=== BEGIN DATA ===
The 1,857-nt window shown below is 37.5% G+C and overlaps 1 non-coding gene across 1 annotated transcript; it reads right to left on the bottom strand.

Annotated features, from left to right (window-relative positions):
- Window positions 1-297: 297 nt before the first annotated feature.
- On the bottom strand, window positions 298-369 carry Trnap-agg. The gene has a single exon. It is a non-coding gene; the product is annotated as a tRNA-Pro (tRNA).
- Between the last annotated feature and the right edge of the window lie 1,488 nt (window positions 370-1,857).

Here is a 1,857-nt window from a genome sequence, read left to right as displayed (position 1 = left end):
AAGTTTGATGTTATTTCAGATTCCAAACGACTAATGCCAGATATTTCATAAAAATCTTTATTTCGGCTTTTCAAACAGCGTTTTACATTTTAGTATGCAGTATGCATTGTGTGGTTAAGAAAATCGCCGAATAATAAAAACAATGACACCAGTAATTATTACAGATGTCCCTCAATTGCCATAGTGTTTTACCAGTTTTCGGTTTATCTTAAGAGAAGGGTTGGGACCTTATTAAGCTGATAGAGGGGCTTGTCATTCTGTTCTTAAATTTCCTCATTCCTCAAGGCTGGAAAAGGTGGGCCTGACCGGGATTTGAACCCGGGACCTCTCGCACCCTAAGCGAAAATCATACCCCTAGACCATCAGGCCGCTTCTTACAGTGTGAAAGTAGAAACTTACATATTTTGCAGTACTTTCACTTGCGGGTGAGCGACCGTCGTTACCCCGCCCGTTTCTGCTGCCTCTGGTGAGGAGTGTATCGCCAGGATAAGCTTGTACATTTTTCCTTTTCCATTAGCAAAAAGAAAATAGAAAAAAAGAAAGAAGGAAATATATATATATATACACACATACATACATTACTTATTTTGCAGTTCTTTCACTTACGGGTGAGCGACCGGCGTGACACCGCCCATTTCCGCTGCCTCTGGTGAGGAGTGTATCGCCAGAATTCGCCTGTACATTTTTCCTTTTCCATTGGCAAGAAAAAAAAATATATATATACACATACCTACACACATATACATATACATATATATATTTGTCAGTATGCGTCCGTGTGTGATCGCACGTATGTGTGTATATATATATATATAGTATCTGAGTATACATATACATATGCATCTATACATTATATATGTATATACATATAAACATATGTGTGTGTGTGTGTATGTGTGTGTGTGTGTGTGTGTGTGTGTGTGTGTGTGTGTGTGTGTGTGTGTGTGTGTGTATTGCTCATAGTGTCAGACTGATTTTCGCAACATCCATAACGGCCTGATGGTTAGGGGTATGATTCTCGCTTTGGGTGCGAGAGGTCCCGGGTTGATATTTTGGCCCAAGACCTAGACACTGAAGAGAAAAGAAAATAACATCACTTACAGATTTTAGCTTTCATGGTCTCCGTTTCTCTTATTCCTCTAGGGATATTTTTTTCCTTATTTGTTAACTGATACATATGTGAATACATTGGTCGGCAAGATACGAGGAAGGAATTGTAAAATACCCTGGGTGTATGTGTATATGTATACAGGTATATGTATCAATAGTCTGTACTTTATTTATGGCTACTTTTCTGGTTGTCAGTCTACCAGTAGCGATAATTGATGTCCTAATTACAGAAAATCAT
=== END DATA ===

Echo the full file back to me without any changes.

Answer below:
The 1,857-nt window shown below is 37.5% G+C and overlaps 1 non-coding gene across 1 annotated transcript; it reads right to left on the bottom strand.

Annotated features, from left to right (window-relative positions):
- Window positions 1-297: 297 nt before the first annotated feature.
- On the bottom strand, window positions 298-369 carry Trnap-agg. The gene has a single exon. It is a non-coding gene; the product is annotated as a tRNA-Pro (tRNA).
- Between the last annotated feature and the right edge of the window lie 1,488 nt (window positions 370-1,857).

Here is a 1,857-nt window from a genome sequence, read left to right as displayed (position 1 = left end):
AAGTTTGATGTTATTTCAGATTCCAAACGACTAATGCCAGATATTTCATAAAAATCTTTATTTCGGCTTTTCAAACAGCGTTTTACATTTTAGTATGCAGTATGCATTGTGTGGTTAAGAAAATCGCCGAATAATAAAAACAATGACACCAGTAATTATTACAGATGTCCCTCAATTGCCATAGTGTTTTACCAGTTTTCGGTTTATCTTAAGAGAAGGGTTGGGACCTTATTAAGCTGATAGAGGGGCTTGTCATTCTGTTCTTAAATTTCCTCATTCCTCAAGGCTGGAAAAGGTGGGCCTGACCGGGATTTGAACCCGGGACCTCTCGCACCCTAAGCGAAAATCATACCCCTAGACCATCAGGCCGCTTCTTACAGTGTGAAAGTAGAAACTTACATATTTTGCAGTACTTTCACTTGCGGGTGAGCGACCGTCGTTACCCCGCCCGTTTCTGCTGCCTCTGGTGAGGAGTGTATCGCCAGGATAAGCTTGTACATTTTTCCTTTTCCATTAGCAAAAAGAAAATAGAAAAAAAGAAAGAAGGAAATATATATATATATACACACATACATACATTACTTATTTTGCAGTTCTTTCACTTACGGGTGAGCGACCGGCGTGACACCGCCCATTTCCGCTGCCTCTGGTGAGGAGTGTATCGCCAGAATTCGCCTGTACATTTTTCCTTTTCCATTGGCAAGAAAAAAAAATATATATATACACATACCTACACACATATACATATACATATATATATTTGTCAGTATGCGTCCGTGTGTGATCGCACGTATGTGTGTATATATATATATATAGTATCTGAGTATACATATACATATGCATCTATACATTATATATGTATATACATATAAACATATGTGTGTGTGTGTGTATGTGTGTGTGTGTGTGTGTGTGTGTGTGTGTGTGTGTGTGTGTGTGTGTGTGTGTGTGTATTGCTCATAGTGTCAGACTGATTTTCGCAACATCCATAACGGCCTGATGGTTAGGGGTATGATTCTCGCTTTGGGTGCGAGAGGTCCCGGGTTGATATTTTGGCCCAAGACCTAGACACTGAAGAGAAAAGAAAATAACATCACTTACAGATTTTAGCTTTCATGGTCTCCGTTTCTCTTATTCCTCTAGGGATATTTTTTTCCTTATTTGTTAACTGATACATATGTGAATACATTGGTCGGCAAGATACGAGGAAGGAATTGTAAAATACCCTGGGTGTATGTGTATATGTATACAGGTATATGTATCAATAGTCTGTACTTTATTTATGGCTACTTTTCTGGTTGTCAGTCTACCAGTAGCGATAATTGATGTCCTAATTACAGAAAATCAT